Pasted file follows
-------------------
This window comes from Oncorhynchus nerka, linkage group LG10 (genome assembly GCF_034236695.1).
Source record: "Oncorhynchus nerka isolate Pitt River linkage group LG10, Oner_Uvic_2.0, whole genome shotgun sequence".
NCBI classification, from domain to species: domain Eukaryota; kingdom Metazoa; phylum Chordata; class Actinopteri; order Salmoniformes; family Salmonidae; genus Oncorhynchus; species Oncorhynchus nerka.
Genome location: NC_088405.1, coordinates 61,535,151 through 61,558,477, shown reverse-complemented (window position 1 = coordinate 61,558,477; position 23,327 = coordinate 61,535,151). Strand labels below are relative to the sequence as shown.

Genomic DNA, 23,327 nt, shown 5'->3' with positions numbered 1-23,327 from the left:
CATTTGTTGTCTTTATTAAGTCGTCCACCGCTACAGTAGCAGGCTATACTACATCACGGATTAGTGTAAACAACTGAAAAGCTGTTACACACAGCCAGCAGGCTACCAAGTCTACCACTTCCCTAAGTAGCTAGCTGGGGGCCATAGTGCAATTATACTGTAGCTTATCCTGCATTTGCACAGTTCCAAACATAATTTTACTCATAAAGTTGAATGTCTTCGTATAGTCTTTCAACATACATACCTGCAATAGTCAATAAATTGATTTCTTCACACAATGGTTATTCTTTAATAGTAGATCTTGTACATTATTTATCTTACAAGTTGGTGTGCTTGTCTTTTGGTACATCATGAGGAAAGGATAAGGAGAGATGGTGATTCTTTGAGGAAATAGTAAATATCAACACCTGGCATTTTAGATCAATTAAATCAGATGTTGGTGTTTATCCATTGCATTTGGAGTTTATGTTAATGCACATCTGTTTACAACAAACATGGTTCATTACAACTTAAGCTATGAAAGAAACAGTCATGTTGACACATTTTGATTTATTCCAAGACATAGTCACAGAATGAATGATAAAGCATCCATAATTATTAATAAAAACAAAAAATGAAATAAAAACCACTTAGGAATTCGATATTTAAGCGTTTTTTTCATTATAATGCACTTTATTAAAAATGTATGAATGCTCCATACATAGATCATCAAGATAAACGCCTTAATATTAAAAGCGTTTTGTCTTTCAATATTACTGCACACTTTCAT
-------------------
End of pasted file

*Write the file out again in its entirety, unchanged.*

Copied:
This window comes from Oncorhynchus nerka, linkage group LG10 (genome assembly GCF_034236695.1).
Source record: "Oncorhynchus nerka isolate Pitt River linkage group LG10, Oner_Uvic_2.0, whole genome shotgun sequence".
NCBI classification, from domain to species: domain Eukaryota; kingdom Metazoa; phylum Chordata; class Actinopteri; order Salmoniformes; family Salmonidae; genus Oncorhynchus; species Oncorhynchus nerka.
Genome location: NC_088405.1, coordinates 61,535,151 through 61,558,477, shown reverse-complemented (window position 1 = coordinate 61,558,477; position 23,327 = coordinate 61,535,151). Strand labels below are relative to the sequence as shown.

Genomic DNA, 23,327 nt, shown 5'->3' with positions numbered 1-23,327 from the left:
CATTTGTTGTCTTTATTAAGTCGTCCACCGCTACAGTAGCAGGCTATACTACATCACGGATTAGTGTAAACAACTGAAAAGCTGTTACACACAGCCAGCAGGCTACCAAGTCTACCACTTCCCTAAGTAGCTAGCTGGGGGCCATAGTGCAATTATACTGTAGCTTATCCTGCATTTGCACAGTTCCAAACATAATTTTACTCATAAAGTTGAATGTCTTCGTATAGTCTTTCAACATACATACCTGCAATAGTCAATAAATTGATTTCTTCACACAATGGTTATTCTTTAATAGTAGATCTTGTACATTATTTATCTTACAAGTTGGTGTGCTTGTCTTTTGGTACATCATGAGGAAAGGATAAGGAGAGATGGTGATTCTTTGAGGAAATAGTAAATATCAACACCTGGCATTTTAGATCAATTAAATCAGATGTTGGTGTTTATCCATTGCATTTGGAGTTTATGTTAATGCACATCTGTTTACAACAAACATGGTTCATTACAACTTAAGCTATGAAAGAAACAGTCATGTTGACACATTTTGATTTATTCCAAGACATAGTCACAGAATGAATGATAAAGCATCCATAATTATTAATAAAAACAAAAAATGAAATAAAAACCACTTAGGAATTCGATATTTAAGCGTTTTTTTCATTATAATGCACTTTATTAAAAATGTATGAATGCTCCATACATAGATCATCAAGATAAACGCCTTAATATTAAAAGCGTTTTGTCTTTCAATATTACTGCACACTTTCAT